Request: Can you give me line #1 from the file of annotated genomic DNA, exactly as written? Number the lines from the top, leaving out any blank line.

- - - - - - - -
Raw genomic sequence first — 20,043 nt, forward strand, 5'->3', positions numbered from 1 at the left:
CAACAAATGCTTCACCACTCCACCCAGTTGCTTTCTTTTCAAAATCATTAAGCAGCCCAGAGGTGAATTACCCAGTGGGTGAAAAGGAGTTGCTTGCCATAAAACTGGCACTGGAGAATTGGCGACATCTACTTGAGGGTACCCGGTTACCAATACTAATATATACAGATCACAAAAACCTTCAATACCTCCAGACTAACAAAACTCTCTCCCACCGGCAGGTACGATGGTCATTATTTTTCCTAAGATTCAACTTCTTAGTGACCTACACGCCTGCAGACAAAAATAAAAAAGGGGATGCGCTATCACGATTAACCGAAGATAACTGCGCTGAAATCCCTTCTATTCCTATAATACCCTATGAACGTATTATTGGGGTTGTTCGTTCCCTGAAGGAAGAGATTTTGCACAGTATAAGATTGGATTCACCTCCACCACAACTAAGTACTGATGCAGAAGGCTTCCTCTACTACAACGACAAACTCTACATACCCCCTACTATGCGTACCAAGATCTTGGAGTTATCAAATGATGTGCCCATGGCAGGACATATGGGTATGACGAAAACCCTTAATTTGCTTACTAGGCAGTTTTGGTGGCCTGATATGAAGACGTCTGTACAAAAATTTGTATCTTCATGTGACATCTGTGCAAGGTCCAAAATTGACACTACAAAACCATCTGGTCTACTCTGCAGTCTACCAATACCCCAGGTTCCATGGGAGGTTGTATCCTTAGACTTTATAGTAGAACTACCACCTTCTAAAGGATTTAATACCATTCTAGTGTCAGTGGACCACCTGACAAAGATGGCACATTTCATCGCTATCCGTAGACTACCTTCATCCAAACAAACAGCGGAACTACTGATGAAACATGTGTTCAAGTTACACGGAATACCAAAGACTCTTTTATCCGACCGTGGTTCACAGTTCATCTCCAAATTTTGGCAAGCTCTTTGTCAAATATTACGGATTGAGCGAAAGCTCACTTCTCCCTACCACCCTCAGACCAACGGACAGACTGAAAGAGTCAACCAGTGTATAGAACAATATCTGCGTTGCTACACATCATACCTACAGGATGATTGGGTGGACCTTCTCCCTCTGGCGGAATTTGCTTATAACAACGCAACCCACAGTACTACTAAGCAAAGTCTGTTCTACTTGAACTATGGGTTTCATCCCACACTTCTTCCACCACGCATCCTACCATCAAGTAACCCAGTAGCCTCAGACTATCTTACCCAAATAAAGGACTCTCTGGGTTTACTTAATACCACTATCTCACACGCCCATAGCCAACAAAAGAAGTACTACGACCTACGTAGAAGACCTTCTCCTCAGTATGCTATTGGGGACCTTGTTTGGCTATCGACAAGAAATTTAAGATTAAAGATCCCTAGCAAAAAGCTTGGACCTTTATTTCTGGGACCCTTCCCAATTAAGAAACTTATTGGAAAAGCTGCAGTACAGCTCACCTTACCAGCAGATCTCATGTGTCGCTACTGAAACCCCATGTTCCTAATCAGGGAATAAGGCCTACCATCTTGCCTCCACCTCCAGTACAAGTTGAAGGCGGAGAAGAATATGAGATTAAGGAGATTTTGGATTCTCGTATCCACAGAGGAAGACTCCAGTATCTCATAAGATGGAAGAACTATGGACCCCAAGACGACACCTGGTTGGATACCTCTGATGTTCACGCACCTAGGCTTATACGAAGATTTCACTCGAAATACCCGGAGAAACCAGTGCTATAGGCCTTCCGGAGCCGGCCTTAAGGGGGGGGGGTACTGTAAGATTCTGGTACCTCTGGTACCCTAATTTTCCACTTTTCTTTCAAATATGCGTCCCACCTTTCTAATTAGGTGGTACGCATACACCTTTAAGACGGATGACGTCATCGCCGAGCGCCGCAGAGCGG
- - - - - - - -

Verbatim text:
Raw genomic sequence first — 20,043 nt, forward strand, 5'->3', positions numbered from 1 at the left: